Functional peptide-based nanoparticles for photodynamic therapy

Kai Han , Zhaoyu Ma and Heyou Han *
State Key Laboratory of Agricultural Microbiology, College of Science, Bio-Medical Center of Huazhong Agricultural University, Huazhong Agricultural University, Wuhan 430070, China. E-mail: hyhan@mail.hzau.edu.cn; Tel: +86 027 87282043

Received 25th October 2017 , Accepted 16th November 2017

First published on 16th November 2017


Photodynamic therapy as a non-invasive approach has obtained great research attention during the last decade. However, photodynamic therapy still suffers from low tumor selectivity and therapeutic inefficacy due to the unspecific distribution of photosensitizers in normal tissues/cells. To overcome these hurdles, functional peptides have been introduced in photodynamic therapy systems due to their advantages of functional diversity, bioactivity, high biocompatibility and biodegradability. Herein, we review various peptide-based self-assemblies or hybrid nanoparticles that have already been reported to achieve tumor tissue, cell or subcellular organelle targeted photodynamic therapy. The role of tumor microenvironments, cellular/subcellular location, and physical/chemical properties of peptide-based nanoparticles in facilitating the photodynamic therapy efficiency are discussed in-depth. The novel development of peptide-based nanoparticles described here should offer great potential to achieve better photodynamic therapy in tumors.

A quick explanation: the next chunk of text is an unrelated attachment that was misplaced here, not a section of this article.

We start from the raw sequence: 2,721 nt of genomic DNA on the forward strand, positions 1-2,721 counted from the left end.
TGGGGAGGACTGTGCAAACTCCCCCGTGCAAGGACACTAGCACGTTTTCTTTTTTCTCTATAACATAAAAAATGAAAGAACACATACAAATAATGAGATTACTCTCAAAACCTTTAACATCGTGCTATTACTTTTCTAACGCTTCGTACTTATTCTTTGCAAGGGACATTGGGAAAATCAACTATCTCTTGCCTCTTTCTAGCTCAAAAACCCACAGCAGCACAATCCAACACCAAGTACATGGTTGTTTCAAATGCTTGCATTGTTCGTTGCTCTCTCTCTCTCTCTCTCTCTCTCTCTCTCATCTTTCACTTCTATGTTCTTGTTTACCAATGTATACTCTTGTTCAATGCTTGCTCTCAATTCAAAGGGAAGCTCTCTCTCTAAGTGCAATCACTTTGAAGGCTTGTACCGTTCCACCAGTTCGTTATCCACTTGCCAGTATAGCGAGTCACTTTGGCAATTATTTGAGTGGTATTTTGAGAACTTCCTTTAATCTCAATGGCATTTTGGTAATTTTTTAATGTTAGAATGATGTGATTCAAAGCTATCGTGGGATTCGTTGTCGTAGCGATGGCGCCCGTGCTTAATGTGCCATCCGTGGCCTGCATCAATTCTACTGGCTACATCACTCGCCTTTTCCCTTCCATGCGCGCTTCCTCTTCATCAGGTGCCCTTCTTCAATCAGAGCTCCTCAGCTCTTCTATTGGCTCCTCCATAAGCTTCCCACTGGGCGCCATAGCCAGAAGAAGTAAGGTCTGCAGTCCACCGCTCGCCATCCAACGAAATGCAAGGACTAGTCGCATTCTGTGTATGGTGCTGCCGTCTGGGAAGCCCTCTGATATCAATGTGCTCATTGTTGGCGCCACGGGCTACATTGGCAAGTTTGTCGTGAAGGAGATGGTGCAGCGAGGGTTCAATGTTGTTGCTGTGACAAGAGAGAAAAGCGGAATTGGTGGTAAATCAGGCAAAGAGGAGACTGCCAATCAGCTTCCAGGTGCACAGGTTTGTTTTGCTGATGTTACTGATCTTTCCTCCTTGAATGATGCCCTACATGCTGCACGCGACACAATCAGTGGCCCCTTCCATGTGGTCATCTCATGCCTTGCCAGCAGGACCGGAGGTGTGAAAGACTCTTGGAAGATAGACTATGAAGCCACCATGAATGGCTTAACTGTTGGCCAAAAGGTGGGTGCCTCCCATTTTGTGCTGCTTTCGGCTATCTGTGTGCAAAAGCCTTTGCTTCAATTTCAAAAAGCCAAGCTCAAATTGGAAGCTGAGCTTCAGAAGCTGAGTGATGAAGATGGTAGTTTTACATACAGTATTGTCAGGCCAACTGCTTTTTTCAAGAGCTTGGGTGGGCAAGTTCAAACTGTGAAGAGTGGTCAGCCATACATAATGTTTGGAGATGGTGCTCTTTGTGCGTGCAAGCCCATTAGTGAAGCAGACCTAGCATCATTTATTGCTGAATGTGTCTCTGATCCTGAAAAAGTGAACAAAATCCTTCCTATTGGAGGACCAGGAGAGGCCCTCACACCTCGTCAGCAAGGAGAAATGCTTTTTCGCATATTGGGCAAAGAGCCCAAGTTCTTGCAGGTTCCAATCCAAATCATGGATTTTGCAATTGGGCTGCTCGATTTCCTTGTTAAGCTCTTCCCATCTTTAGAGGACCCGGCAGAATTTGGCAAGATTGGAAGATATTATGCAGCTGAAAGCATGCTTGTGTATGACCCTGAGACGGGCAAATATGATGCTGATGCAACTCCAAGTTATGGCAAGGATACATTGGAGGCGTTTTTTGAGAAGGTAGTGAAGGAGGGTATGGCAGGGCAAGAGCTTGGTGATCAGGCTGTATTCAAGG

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Kai Han

Dr Kai Han is a Principal Investigator in the Bio-Medical Center of Huazhong Agricultural University and an associate professor in the College of Science, Huazhong Agricultural University (China). He received his bachelor's degree from Wuhan University in 2010 and his PhD in polymer chemistry and physics from Wuhan University in 2015. His research area focuses on the construction of functional peptide self-assembly. The targeted applications concern tumor microenvironment targeted photodynamic therapy, gene delivery, controlled drug release and tumor-specific imaging.

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Zhaoyu Ma

Zhaoyu Ma received her bachelor's degree in Chemical Engineering and Technology from Wuhan Institute of Technology (2016). She is currently pursuing her MS degree under the supervision of Prof. Heyou Han at the State Key Laboratory of Agricultural Microbiology, College of Science, Huazhong Agricultural University. Her research area mainly focuses on the construction of functional peptide-based nanoparticles for tumor targeted imaging and phototherapy.

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Heyou Han

Dr Heyou Han is a professor in the State Key Laboratory of Agricultural Microbiology, College of Science from Huazhong Agricultural University (China). He also serves as the Executive Vice Dean of the Graduate School in Huazhong Agricultural University. He received his PhD in analytic chemistry from the Wuhan University in 2000. From 2000 to 2002, he was a post-doctoral researcher at the University of Science and Technology of China. His research area mainly focuses on developing new analysis methods to detect pathogenic microorganisms including virus and bacteria in agriculture. He is also interested in tumor bioimaging and therapy.


1. Introduction